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Maryland Multipayor Patient-centered Medical Home Program: A 4-Year Quasiexperimental Evaluation of Quality, Utilization, Patient Satisfaction, and Provider Perceptions.

2 hours 21 min ago

Maryland Multipayor Patient-centered Medical Home Program: A 4-Year Quasiexperimental Evaluation of Quality, Utilization, Patient Satisfaction, and Provider Perceptions.

Med Care. 2018 Feb 16;:

Authors: Marsteller JA, Hsu YJ, Gill C, Kiptanui Z, Fakeye OA, Engineer LD, Perlmutter D, Khanna N, Rattinger GB, Nichols D, Harris I

Abstract
OBJECTIVE: To evaluate impact of the Maryland Multipayor Patient-centered Medical Home Program (MMPP) on: (1) quality, utilization, and costs of care; (2) beneficiaries' experiences and satisfaction with care; and (3) perceptions of providers.
DESIGN: 4-year quasiexperimental design with a difference-in-differences analytic approach to compare changes in outcomes between MMPP practices and propensity score-matched comparisons; pre-post design for patient-reported outcomes among MMPP beneficiaries.
SUBJECTS: Beneficiaries (Medicaid-insured and privately insured) and providers in 52 MMPP practices and 104 matched comparisons in Maryland.
INTERVENTION: Participating practices received unconditional financial support and coaching to facilitate functioning as medical homes, membership in a learning collaborative to promote education and dissemination of best practices, and performance-based payments.
MEASURES: Sixteen quality, 20 utilization, and 13 cost measures from administrative data; patient-reported outcomes on care delivery, trust in provider, access to care, and chronic illness management; and provider perceptions of team operation, team culture, satisfaction with care provided, and patient-centered medical home transformation.
RESULTS: The MMPP had mixed impact on site-level quality and utilization measures. Participation was significantly associated with lower inpatient and outpatient payments in the first year among privately insured beneficiaries, and for the entire duration among Medicaid beneficiaries. There was indication that MMPP practices shifted responsibility for certain administrative tasks from clinicians to medical assistants or care managers. The program had limited effect on measures of patient satisfaction (although response rates were low) and on provider perceptions.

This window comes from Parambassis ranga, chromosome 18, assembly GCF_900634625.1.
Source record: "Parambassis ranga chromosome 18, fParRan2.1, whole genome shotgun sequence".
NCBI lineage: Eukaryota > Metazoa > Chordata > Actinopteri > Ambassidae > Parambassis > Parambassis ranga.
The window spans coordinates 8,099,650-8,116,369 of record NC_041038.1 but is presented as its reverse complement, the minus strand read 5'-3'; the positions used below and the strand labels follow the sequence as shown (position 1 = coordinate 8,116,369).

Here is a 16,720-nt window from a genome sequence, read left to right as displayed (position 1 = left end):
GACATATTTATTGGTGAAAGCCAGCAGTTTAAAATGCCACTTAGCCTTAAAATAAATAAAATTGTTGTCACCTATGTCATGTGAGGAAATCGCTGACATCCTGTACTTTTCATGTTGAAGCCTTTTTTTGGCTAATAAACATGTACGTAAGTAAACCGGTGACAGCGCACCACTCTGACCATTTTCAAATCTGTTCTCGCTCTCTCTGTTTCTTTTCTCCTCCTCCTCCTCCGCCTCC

CONCLUSIONS: The MMPP demonstrated mixed results of its impact and indicated differential program effects for privately insured and Medicaid beneficiaries.This is an open-access article distributed under the terms of the Creative Commons Attribution-Non Commercial-No Derivatives License 4.0 (CCBY-NC-ND), where it is permissible to download and share the work provided it is properly cited. The work cannot be changed in any way or used commercially without permission from the journal. http://creativecommons.org/licenses/by-nc-nd/4.0/.

PMID: 29462077 [PubMed - as supplied by publisher]

Arteriovenous Fistula Maturation in Prevalent Hemodialysis Patients in the United States: A National Study.

Tue, 02/13/2018 - 2:42pm

Arteriovenous Fistula Maturation in Prevalent Hemodialysis Patients in the United States: A National Study.

Am J Kidney Dis. 2018 Feb 08;:

Authors: Woodside KJ, Bell S, Mukhopadhyay P, Repeck KJ, Robinson IT, Eckard AR, Dasmunshi S, Plattner BW, Pearson J, Schaubel DE, Pisoni RL, Saran R

Abstract
BACKGROUND: Arteriovenous fistulas (AVFs) are the preferred form of hemodialysis vascular access, but maturation failures occur frequently, often resulting in prolonged catheter use. We sought to characterize AVF maturation in a national sample of prevalent hemodialysis patients in the United States.